By JERRY BARMASH
Authors Alec Cumming and Peter Kanze have unearthed many rare photos of the Radio New York style. The new book, Images of America: New York City Radio by Arcadia Publishing, takes readers from a 1909 wireless telephone display to present day WAXQ/Q 104.3 with a shot of longstanding personalities, Jim Kerr, Carol Miller, and Shelli Sonstein.
In between, there are dozens of images from the last century, when radio was king.
While the paperback is only 126 pages and there is no actual text, just an extended caption for each picture.
Many on-air folks and stations are represented, some more than once, but others are oddly missed. For example, there are no photos of WFAN, New York and the country’s first all-sports station, which celebrated 25 years on the air in 2012. But the title doesn’t include the words “comprehensive history.”
However, the book does have some vintage pictures, including a look at the beginnings of WOR in the early 1920s when it started as a radio station for Bamberger’s department store.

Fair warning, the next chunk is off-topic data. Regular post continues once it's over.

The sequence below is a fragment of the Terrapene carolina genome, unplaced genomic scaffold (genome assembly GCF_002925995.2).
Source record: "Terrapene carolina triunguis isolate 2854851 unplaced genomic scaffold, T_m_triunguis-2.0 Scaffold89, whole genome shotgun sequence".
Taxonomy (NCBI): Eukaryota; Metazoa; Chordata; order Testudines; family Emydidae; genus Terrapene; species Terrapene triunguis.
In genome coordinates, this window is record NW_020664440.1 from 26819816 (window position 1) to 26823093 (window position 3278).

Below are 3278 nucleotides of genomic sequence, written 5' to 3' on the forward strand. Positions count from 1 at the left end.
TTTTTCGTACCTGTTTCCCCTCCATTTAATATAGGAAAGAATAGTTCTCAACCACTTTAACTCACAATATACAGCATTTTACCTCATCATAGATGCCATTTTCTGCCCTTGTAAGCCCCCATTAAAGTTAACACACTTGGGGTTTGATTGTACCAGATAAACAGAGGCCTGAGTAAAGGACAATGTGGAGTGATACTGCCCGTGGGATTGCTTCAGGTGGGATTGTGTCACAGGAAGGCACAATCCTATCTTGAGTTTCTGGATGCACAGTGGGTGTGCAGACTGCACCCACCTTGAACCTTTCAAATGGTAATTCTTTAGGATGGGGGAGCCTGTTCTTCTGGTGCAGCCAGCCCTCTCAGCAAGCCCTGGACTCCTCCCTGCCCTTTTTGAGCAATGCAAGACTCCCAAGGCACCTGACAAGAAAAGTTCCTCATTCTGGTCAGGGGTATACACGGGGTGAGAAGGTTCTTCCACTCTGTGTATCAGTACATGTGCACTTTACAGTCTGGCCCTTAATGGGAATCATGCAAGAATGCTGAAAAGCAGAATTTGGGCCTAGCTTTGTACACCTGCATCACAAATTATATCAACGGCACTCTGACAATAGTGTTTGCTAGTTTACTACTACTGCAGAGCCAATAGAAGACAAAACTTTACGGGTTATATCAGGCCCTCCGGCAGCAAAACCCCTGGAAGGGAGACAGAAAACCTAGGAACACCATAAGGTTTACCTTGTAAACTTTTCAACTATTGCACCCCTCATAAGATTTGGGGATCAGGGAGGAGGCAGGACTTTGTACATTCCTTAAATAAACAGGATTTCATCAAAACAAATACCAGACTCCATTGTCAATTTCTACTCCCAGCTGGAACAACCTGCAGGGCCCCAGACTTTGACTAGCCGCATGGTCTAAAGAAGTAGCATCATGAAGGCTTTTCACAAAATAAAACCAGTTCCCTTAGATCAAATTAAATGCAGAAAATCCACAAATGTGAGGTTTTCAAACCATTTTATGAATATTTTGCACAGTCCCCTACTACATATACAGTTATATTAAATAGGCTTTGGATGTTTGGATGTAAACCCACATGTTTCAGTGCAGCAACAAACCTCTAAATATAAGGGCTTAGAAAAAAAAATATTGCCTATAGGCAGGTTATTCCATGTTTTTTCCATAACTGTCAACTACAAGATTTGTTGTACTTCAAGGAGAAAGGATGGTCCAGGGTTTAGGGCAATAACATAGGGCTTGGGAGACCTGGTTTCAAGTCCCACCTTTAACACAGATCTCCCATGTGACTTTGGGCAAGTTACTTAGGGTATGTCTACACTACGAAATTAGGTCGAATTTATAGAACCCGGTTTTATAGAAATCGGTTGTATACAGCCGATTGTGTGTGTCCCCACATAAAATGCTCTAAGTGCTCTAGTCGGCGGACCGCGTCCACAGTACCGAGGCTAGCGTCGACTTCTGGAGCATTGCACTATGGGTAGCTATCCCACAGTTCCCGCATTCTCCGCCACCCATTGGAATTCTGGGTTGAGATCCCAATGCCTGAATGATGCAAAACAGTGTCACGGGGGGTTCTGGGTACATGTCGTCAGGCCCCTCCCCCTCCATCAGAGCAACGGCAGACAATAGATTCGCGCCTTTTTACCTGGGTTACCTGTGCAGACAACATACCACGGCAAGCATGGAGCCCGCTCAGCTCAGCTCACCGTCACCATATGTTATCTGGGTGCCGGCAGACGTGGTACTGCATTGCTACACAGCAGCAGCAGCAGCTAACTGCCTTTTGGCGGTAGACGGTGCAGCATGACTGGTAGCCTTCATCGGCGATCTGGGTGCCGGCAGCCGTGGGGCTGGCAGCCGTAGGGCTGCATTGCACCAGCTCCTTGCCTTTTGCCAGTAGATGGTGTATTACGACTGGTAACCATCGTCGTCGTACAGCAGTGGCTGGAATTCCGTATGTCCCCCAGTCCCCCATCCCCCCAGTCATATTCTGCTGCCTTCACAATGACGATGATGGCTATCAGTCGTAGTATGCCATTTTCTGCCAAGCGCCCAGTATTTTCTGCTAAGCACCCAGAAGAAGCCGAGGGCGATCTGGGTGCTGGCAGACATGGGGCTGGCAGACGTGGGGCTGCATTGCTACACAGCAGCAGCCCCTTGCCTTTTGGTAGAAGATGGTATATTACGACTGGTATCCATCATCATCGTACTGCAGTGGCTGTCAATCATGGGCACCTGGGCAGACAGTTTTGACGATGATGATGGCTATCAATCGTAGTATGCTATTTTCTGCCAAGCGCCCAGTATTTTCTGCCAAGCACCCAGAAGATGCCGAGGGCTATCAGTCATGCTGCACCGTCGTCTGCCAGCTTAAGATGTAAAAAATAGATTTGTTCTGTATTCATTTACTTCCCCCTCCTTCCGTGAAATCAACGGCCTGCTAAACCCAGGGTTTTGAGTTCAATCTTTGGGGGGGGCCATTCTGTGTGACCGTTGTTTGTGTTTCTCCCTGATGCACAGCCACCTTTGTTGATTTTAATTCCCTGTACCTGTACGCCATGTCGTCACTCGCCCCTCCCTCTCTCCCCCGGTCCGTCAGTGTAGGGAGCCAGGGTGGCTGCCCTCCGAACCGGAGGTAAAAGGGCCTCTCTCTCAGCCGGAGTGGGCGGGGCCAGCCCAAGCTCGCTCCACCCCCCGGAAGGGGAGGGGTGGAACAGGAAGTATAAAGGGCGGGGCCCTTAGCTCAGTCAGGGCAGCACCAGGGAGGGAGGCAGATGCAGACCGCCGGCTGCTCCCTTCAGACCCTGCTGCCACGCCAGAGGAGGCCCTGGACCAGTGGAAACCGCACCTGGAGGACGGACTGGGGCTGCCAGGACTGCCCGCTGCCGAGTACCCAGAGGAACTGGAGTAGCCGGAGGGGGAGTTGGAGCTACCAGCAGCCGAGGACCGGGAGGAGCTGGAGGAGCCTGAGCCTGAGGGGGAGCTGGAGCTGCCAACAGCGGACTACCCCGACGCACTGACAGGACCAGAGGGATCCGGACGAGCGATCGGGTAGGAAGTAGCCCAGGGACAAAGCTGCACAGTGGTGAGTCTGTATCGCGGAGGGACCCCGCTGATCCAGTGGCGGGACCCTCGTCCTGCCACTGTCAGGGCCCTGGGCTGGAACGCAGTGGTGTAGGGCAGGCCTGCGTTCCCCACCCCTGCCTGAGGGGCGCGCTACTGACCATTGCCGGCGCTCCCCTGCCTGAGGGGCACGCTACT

Former Country powerhouse WHN recently marked 40 years since its debut. But the book shows the original WHN staff from 1922 (along with one in its Country heyday.)
As the 1920s came to a roaring end, William Paley is shown cutting the ribbon on the new CBS digs on Madison Avenue.
We are taken to Broadway theaters as live radio shows are the rage in front of studio audiences. Except, when the “glass curtain” is lowered, allowing people to view but keep the sounds controlled.
Of course, WABC from the Musicradio days is part of this reading experience with group photos of Dan Ingram, Cousin Brucie, Harry Harrison and others.
There is a revealing memo from the WOR-FM program director as the station was about to flip to WXLO.
Sports personalities are sprinkled throughout the book. Look for a classic shot of Marv Albert interviewing Mickey Mantle on WHN.
Oh and there’s Jerry Barmash getting a mention on page 71 for an interview with former WCBS-FM program director Joe McCoy.